Notes from a high-volume cycling training camp

Simon Wegerif shares his experience and tips following this years week long cycling training camp in Tenerife in the Canary Islands. The excellent paved roads extending from sea level to the main crater of Mt Teide at 2100m give continuous climbs of 18 – 48 km i.e. some of the longest in Europe.

HRV: It knows me better than I know myself

By Coach Laura Henry I started taking daily Heart Rate Variability (HRV) readings last February when my coaching company, Team MPI, partnered with ithlete.  I hadn’t ever heard of HRV before, and I was curious to see what it was about.  I was interested in learning...

How to use HRV for marathon training

The build-up to a marathon is a big commitment. Most people train for 12-15 weeks (3 months). Generally, training plans suggest you should be running 5 times each week with 2 rest days spaced between. But how do you schedule these runs and rest days for optimum benefit?

Periodisation – A shake up to training adaptation theory?

The stress – adaptation response considered to underlie improvements in performance caused by training has hardly been questioned in almost 100 years. Now, a new and thought-provoking review paper questions the basis for this model, especially as it applies to human...

Individualised cold water immersion to speed recovery

Who, what and why? Coldwater immersion baths are often used to speed up recovery in both endurance and team sports. It is thought to be effective by moving fluid back from muscle tissue into the circulation, preventing reduction in contractility and associated muscle...

How to take your ithlete measurement

Find out how to take your ithlete measurement successfully first time every time. This infographic will help you to connect your sensor correctly as well as understanding how to use the app features. Following correct measurement protocol will ensure you’re...

Athletes and Poor Sleep

Sleep is intrinsically linked to performance, recovery, health, wellness and much more. This infographic looks at why and how you can improve your sleep.

GB du/triathlete’s HRV and race performance correlation

I have been using ithlete for over three years now but it’s only been since the start of the year (2017) that I have started using it to its full potential with an ithlete Pro subscription. In previous years I would exclusively just use the iPhone app to help guide me...

Science and Cycling 2017 Dusseldorf – Our Highlights

Science and Cycling is an annual event, held near to the start of the Tour de France. The event enables sports science researchers and top-level practitioners to mix informally, and to listen and participate in a formal program of high quality peer reviewed...

Simon’s Tenerife Training Camp

The plan The main objective of this camp was to get in some good base miles with an emphasis on climbing in preparation for my second year of the Mallorca 312 challenge. Living in the New Forest in southern England, the terrain barely meets the criteria for...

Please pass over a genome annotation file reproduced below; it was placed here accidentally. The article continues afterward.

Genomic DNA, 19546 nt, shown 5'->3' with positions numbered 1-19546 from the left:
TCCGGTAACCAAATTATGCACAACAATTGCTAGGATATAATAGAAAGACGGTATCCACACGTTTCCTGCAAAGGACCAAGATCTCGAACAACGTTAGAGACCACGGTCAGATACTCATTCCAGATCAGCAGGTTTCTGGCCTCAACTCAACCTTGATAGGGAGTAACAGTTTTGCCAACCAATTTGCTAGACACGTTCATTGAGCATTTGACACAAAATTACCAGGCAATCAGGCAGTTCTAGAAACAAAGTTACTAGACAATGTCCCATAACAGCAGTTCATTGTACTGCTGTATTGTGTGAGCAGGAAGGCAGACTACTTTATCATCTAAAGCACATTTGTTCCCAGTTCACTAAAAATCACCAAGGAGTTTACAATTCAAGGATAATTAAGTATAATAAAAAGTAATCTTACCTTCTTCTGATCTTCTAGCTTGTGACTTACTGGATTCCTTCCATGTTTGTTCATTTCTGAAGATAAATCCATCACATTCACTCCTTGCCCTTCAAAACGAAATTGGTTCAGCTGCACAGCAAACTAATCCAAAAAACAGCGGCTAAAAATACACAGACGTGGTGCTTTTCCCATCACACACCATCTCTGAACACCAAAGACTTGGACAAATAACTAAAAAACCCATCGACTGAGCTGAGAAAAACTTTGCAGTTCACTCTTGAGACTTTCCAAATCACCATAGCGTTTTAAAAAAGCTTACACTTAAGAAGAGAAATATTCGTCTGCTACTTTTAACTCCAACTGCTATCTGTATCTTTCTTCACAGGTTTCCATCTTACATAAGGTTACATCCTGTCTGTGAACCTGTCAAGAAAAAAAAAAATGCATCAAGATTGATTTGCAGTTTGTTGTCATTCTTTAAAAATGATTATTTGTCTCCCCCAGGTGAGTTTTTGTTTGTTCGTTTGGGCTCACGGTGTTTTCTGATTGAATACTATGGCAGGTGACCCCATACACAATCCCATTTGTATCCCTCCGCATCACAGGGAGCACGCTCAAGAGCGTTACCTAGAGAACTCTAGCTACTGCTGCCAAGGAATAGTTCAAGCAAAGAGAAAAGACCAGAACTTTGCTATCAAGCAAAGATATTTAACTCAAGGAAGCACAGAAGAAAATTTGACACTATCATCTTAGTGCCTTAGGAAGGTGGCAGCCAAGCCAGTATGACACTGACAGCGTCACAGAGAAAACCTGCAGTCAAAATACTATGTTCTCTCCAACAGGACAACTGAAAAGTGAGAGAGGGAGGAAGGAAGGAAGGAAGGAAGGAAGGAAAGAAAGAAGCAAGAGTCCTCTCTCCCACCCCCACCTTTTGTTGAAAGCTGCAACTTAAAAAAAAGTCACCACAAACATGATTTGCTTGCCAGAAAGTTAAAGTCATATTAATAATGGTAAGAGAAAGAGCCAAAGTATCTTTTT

How to use HRV in sports training Part 3

Recovery Strategies Sleep. Not only quantity, but quality is important. Human growth hormone which is essential for body repair, is mostly produced during the first four hours of sleep, and these turn out to be the most critical hours for recovery. Alcohol, caffeine,...

How to use HRV in sports training Part 2

Performing the Daily Measurement with ithlete Here are recommendations for taking your daily heart-rate variability (HRV) measurement: Take the 60-second test in the morning, before breakfast or caffeinated drinks. The exact time is not as important as making sure you...

Atrial Fibrillation (AF) and HRV

AF affects the performance of the heart, especially amongst older, less healthy people. But it also affects a significant percentage of Masters athletes. A large study over a 20 year period shows an interesting correlation between Atrial Fibrillation (AF) and HRV. There are optimum values of HRV and resting heart rate, above and below which the chances of developing AF increase significantly.

Ironman Training utilizing HIT as a primary training tool

A member of my training group just finished his first Ironman™ in 12:31 (1:18 swim, 5:51 bike and 4:59 on run) and his training was unique for an event this long. His program schedule may be of interest mainly because it was based on a much higher percentage of short session, high-intensity cardiovascular intervals combined with heavy strength training.

Why does it remain so difficult to recover? Loss of Routine and Structure

I had always felt like my routine was dictated by pool and gym hours. Strangely I had never set myself recovery hours. Never set aside any portion of the day for doing things to promote recovery; napping, meditating, visualisation etc. and subsequently recovery was being neglected. The irony then, of complaining of free time, when there were already more swimming related jobs for me to be doing than I was fitting into a day.